It rained last night!
it is time to think about bucking firewood again --which makes two things I know and that is a great mental burden right now. Yet, it is time to post, nothing strictly scheduled --I am retired-- but a feeling left by recent enigmatic disturbances to my innards, to which an old essay called out and imposed itself upon the present. Considering the tenor of my previous post, I thought it apposite to trot out this entry from 2011:
There is an ancient therapeutic art that predates Yoga, Tai Chi and certainly the medical philosophy of Galen. Its origin is shrouded in prehistory but is rediscovered by every generation. It may not even be a human invention because animals and insects practice it as a general thing. Even plants organize seasonal frenzies of it. It is called waiting.
Consider the specimen pictured above. In the background we can barely make out an orange extension cord where he has been running a saw. There is evidence also that he has been splitting logs with sledge and wedge. There is a battered yellow wheelbarrow with nothing in it. This means he's in the middle of a chore. Why is he sitting down? He is waiting.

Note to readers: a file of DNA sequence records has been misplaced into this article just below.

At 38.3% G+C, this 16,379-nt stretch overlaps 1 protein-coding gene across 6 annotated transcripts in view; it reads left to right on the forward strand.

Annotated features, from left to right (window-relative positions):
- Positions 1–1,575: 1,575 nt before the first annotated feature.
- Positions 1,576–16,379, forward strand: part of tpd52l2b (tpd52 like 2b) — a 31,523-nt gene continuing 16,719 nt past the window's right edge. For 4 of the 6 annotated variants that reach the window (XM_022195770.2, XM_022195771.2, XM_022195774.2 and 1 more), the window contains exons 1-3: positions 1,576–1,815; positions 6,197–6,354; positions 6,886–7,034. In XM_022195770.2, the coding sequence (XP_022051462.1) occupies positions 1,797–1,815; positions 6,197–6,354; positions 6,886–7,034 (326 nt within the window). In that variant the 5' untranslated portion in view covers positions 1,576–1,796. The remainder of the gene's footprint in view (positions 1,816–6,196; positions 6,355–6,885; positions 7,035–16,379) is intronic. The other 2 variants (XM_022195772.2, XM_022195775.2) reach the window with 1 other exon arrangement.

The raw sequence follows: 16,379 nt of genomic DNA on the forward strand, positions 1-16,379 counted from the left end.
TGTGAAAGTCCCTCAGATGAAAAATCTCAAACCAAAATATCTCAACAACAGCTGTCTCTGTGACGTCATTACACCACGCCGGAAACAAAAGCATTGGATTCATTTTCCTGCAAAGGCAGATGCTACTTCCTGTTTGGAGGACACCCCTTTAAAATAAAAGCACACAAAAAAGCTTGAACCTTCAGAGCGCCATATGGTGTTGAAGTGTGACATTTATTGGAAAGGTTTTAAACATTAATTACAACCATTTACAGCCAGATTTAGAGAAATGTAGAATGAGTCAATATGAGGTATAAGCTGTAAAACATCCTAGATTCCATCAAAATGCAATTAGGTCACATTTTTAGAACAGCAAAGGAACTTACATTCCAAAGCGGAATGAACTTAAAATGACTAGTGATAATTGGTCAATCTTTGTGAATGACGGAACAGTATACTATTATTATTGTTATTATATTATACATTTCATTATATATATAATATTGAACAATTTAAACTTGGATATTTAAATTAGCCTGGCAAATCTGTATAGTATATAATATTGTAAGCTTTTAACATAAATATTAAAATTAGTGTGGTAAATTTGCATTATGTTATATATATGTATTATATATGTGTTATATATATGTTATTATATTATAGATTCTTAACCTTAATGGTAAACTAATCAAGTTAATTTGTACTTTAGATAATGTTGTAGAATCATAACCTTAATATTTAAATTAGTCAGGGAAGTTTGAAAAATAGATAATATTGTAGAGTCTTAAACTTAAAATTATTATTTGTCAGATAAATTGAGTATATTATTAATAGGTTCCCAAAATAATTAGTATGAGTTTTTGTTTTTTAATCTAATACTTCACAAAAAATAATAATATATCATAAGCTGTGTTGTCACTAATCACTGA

Notice the traditional posture --gloves in hand, sitting forward, marginally alert expression. Notice also the official, all-weather waiting machine he sits on, and over which he demonstrates such mastery. Obviously a skilled practitioner. He is waiting until he feels like going back to work. That could take a while, so let us examine the history of this discipline.
When we don't feel well, we get medicine. Medical science, as we know it, has advanced to quite a complicated thing, commensurate with the increasing complexity of disease. But there was a time when the only communicable distemper was fleas. The treatment was waiting, waiting until they went away or until one got used to them. And there was, we can be historically certain, even a time before that.
It was during that remote golden age that waiting-therapy was practiced and perfected for its own sake. One withdrew from the challenges of primordial life by sitting down and waiting until one's spouse came out taking snapshots and asking where the firewood is. Careful attention to this essay provides a reply of unimpeachable authority: "wait a while".
The therapy discussed here has existed longer and adapted itself more universally to modern medicine than any other. You will not find clinical space devoted to later methods of mental and physical therapy in every medical establishment, but by golly you'll always find a waiting room.